Exercisers Live Longer
A decades-spanning study in the May 2012 European Journal of Cardiology shows what many of you already suspected. Moderate exercise, in this case slow jogging 1 to 2 1/2 hours per week, provided a big boost in life expectancy. Women lived a whopping 5.6 year longer and men lived an even more amazing 5.6 years more!
For the sake of perspective, modern medicine believes a major medical accomplishment has been reached when any drug or surgical treatment increases life expectancy by relatively anemic 1 to 2 years. And this is without regard to increased quality of life!
Exercise isn't just good for you. It helps make you feel good too. In addition to the benefits reported in the article below, exercise is well known to improve mood in general as well as to significantly reduce and prevent depression. In fact, some studies show that exercise at the intensity and duration reported in this studies is MORE effective than some anti-depressant medications, such as Prozac.
Read the article and enjoy! Should you be suffering from mood problems or joint pains (arthritis or injuries), make an appointment with me to get these problems solved once and for all so you can get out there, enjoying life to the fullest!
Joggers Live Longer, Study Says
Slow pace best for longevity, researchers report
THURSDAY, May 3 (HealthDay News) -- Jogging regularly could add about six years to your life, a new Danish study suggests.
"The results of our research allow us to definitively answer the question of whether jogging is good for your health," Peter Schnohr, chief cardiologist of the long-term Copenhagen City Heart Study, said in a news release from the European Society of Cardiology. "We can say with certainty that regular jogging increases longevity. The good news is that you don't actually need to do that much to reap the benefits."
In conducting the study, the researchers compared the mortality of joggers and non-joggers who took part in the population study of 20,000 people aged 20 to 93 that began in 1976. In making their comparison, they asked 1,116 male joggers and 762 women joggers about their jogging routine, including how fast and how long they jogged weekly.
"With participants having such a wide age span we felt that a subjective scale of intensity was the most appropriate approach," explained Schnohr, who is based at Bispebjerg University Hospital, in Copenhagen. In the follow-up period of up to 35 years, the study found that 10,158 non-joggers and 122 joggers died. The researchers noted this was a 44 percent drop in the risk of death for male and female joggers. The researchers found that male joggers can extend their life by 6.2 years, and women by 5.6 years. Jogging at a slow pace for one to two and a half hours weekly provided the most significant benefits. "You should aim to feel a little breathless, but not very breathless," said Schnohr. "The relationship appears much like alcohol intakes. Mortality is lower in people reporting moderate jogging, than in non-joggers or those undertaking extreme levels of exercise."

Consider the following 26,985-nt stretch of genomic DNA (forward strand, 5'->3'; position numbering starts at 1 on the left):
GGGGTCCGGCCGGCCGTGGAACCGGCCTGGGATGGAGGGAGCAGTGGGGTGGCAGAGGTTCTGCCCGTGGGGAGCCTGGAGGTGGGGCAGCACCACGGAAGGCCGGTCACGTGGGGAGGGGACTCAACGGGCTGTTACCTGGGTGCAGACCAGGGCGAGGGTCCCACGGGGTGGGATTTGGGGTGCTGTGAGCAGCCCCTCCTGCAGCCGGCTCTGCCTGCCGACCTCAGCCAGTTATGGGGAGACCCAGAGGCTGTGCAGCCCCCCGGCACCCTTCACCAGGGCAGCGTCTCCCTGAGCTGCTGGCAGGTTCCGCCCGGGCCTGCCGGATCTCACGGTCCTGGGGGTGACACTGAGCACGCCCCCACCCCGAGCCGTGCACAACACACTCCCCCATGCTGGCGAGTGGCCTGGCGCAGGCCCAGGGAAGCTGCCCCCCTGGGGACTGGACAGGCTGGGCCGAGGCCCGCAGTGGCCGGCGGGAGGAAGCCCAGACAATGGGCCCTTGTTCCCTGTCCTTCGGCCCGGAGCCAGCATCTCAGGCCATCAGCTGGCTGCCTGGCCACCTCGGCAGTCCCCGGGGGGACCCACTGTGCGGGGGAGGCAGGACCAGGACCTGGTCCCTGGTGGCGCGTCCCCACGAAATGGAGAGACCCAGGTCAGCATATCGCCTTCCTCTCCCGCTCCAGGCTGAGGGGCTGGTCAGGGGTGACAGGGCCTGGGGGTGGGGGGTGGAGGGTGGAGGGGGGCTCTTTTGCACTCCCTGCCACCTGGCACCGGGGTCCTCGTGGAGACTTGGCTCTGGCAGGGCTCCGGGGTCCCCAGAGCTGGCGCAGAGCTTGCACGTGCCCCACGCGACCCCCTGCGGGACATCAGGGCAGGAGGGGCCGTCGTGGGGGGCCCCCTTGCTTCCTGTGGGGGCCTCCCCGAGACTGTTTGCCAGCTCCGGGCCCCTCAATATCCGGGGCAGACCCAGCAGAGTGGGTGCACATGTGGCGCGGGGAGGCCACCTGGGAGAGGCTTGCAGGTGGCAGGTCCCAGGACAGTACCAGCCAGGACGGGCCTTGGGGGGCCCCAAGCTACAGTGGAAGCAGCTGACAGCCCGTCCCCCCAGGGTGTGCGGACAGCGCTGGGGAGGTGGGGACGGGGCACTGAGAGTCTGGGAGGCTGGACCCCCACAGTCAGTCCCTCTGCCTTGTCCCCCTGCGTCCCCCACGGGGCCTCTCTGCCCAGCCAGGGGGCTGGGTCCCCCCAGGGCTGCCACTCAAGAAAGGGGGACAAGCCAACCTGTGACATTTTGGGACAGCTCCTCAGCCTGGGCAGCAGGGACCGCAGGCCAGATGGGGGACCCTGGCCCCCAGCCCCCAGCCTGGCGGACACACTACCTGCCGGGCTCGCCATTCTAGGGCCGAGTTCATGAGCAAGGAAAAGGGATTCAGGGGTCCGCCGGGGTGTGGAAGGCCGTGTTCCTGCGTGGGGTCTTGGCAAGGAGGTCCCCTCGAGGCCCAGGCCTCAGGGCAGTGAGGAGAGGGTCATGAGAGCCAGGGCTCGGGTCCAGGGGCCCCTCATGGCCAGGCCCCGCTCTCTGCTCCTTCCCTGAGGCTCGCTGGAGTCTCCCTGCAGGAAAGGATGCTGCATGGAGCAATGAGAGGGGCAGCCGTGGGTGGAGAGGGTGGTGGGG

The study's authors noted there are several health benefits of jogging that contribute to increased life expectancy, including improvements in:
- Oxygen uptake
- Insulin sensitivity
- Lipid profiles (raising "good" HDL cholesterol and lowering triglycerides)
- Heart function
- Bone density
- Immune function
- Psychological function
The improved psychological well-being may be due to the fact that people have more social interactions when they're out jogging, explained Schnohr.
The researchers added that jogging also helps lower blood pressure, reduce platelet aggregation and prevent obesity.
The study was slated for presentation Thursday at a meeting of the European Association for Cardiovascular Prevention and Rehabilitation, called EuroPRevent2012, in Dublin.
Data and conclusions presented at meetings should be considered preliminary until published in a peer-reviewed medical journal.
The U.S. National Institutes of Health provides more information on the health benefits of exercise. -- Mary Elizabeth Dallas SOURCE: European Society of Cardiology, news release, May 3, 2012
The information provided in this newsletter is free and may not be copied or re-distributed without the consent of Dr. Thaddeus Jacobs. Unless specifically indicated as applicable to everyone, do not consider the information given either as guidelines to treat your specific medical condition or to address your general health needs. Prior to using any new approach, first discuss any changes with Dr. Jacobs. Dr. Jacobs is happy to utilize his broad-ranging knowledge base in many areas of medicine to steer you in the right direction. Whenever considering changing your health regimen, please contact Dr. Jacobs to ensure your plan continues to provide the safest and most effective treatment solutions to your health problems, helping you get on with enjoying life to the fullest.